In such a way, the author gives a historical retrospection on the problem of the death sentence and execution, remarkably that L. Kay Gisselpie even describes the execution of animals sentenced to death in the past (141) that may be viewed as one of the stages in the development of the tradition of the capital punishment and inevitability of the punishment for all sentenced to death, even if they are animals.
On representing different or, to put it more precisely, opposite views on the capital punishment and execution, the author attempts to remain as objective as possible. Basically, the different views are presented in the form of questions and answers. As the matter of fact, L. Kay Gillespie tends to pose the same questions in order to get the basic information about the capital punishment, its significance, role, goals, effectiveness, and the view on this punishment at large. In such a way, the author manages to clearly distinguish the existing difference in views on the capital punishment since the same questions were answered in quite a different way and the precise question form makes the answers very distinctive fully revealing the contradictions between supporters and opponents of the execution of criminals.
Basically, L. Kay Gillespie attempts to distance from the discussion and does not want to impose the personal opinion on the audience, leaving the answer to the principle question of the book, for or against capital punishment, open and it is up to the reader to decide whether he/she is for or against the capital punishment. The author draws basic arguments of both opposing camps. On the one hand, there are supporters of the capital punishment who argue that the capital punishment is the adequate response of the society on a crime or crimes committed by an individual. They argue that it is very important to preserve this most radical measure to prevent the further growth of crime rates, especially homicides. The supporters of the capital punishment underline that the fear of death and the perspective of being executed may be very effective to dissuade a person from commitment a serious crime or murdering another human being, for instance (). Moreover, it is also the question of justice because since ancient epochs it was a norm, a regular practice when people were executed for homicide or another serious crime affecting dramatically the life of other people.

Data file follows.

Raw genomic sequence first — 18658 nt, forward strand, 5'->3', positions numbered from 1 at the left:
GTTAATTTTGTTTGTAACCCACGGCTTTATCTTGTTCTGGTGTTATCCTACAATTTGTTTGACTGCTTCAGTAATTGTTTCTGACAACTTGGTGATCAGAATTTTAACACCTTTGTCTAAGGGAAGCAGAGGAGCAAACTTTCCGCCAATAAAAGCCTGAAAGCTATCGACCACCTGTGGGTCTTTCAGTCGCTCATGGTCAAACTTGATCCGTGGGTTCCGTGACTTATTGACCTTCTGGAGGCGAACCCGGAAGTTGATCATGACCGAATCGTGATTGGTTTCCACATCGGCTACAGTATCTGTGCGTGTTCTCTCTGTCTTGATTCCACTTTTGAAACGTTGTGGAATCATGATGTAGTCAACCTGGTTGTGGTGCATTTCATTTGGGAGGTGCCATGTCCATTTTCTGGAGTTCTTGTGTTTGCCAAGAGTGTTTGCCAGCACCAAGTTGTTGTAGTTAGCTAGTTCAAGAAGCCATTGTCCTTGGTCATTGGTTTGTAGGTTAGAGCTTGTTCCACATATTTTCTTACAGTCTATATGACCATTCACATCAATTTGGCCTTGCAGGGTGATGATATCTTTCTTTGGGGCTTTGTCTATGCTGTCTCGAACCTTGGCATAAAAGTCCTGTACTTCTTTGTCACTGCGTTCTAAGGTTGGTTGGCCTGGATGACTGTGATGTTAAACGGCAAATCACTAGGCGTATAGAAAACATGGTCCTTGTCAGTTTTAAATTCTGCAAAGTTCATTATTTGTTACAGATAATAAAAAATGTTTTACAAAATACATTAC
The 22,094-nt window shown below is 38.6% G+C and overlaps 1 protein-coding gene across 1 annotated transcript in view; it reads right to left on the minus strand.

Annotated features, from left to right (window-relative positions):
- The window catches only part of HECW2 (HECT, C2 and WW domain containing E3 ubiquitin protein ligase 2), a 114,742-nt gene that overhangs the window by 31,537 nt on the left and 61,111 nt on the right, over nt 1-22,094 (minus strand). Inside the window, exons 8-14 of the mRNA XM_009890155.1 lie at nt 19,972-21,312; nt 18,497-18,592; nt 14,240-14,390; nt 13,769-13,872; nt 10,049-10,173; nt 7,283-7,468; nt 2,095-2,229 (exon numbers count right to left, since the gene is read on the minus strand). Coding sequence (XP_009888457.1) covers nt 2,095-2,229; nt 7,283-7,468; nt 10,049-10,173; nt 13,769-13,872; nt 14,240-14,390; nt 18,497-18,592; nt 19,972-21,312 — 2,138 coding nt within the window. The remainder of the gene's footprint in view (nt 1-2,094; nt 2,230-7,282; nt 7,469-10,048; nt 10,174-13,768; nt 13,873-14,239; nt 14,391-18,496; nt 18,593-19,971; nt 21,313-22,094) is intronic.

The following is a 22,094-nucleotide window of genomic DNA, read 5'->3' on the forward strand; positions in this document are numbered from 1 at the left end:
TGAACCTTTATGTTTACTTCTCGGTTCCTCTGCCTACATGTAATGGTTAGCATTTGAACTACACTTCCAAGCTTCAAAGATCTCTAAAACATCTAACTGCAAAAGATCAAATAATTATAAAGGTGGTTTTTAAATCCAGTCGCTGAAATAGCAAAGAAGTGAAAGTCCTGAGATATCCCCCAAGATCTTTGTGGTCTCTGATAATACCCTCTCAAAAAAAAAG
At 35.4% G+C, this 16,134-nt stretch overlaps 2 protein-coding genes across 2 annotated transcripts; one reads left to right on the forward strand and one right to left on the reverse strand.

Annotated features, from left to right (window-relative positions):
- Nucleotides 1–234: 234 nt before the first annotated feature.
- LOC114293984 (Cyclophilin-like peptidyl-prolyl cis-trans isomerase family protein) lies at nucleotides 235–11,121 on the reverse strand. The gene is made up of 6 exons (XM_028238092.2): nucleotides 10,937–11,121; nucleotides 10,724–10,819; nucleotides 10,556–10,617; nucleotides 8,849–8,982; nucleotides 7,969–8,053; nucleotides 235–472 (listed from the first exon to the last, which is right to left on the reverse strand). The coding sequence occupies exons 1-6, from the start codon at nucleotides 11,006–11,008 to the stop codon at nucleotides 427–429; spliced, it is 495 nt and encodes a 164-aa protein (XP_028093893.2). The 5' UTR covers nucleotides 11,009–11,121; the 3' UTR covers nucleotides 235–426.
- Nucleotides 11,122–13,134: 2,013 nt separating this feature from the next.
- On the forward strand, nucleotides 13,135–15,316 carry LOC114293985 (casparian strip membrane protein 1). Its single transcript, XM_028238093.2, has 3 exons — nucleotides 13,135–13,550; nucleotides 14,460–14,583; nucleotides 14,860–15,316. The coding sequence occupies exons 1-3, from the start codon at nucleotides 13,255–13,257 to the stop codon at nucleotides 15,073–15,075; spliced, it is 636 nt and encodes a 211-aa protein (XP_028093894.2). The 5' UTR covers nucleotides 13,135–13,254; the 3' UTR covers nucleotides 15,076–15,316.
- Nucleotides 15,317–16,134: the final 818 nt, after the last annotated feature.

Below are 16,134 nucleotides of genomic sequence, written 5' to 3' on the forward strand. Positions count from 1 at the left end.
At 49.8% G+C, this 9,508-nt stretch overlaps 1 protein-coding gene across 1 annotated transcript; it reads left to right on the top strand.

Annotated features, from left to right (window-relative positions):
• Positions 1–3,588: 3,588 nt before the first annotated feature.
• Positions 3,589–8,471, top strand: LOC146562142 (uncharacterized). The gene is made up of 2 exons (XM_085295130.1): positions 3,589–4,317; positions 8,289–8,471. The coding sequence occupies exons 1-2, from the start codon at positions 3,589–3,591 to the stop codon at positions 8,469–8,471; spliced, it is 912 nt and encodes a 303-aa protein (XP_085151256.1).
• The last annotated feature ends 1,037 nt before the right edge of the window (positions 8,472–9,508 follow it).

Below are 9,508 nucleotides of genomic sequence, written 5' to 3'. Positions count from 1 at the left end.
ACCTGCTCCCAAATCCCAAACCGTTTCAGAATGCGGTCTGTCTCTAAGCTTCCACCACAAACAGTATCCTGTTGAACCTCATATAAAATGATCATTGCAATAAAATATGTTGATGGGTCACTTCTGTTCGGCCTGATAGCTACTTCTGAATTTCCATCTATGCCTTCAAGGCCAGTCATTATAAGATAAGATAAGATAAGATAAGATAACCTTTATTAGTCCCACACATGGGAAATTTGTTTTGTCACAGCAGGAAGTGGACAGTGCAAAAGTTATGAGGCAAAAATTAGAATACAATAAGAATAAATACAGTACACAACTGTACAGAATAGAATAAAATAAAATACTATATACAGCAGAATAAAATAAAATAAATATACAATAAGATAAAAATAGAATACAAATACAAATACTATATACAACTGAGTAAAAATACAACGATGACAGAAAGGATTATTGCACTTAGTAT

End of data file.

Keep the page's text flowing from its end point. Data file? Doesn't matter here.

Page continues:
On the other hand, the opponents of the capital punishment argue that this measure is absolutely inhuman and cannot be applied in the modern society where democratic principles dominate and human life is valued above all. In fact, the capital punishment contradicts to the nature of the modern democratic society (Gillespie, 229). In addition, they underline that presumable effectiveness of the capital punishment in the prevention of crimes, such as homicide, is absolutely irrelevant to the real life since the execution does not really decrease the level of homicide as well as crimes at large, while the abolition of the capital punishment can give positive results in this regard.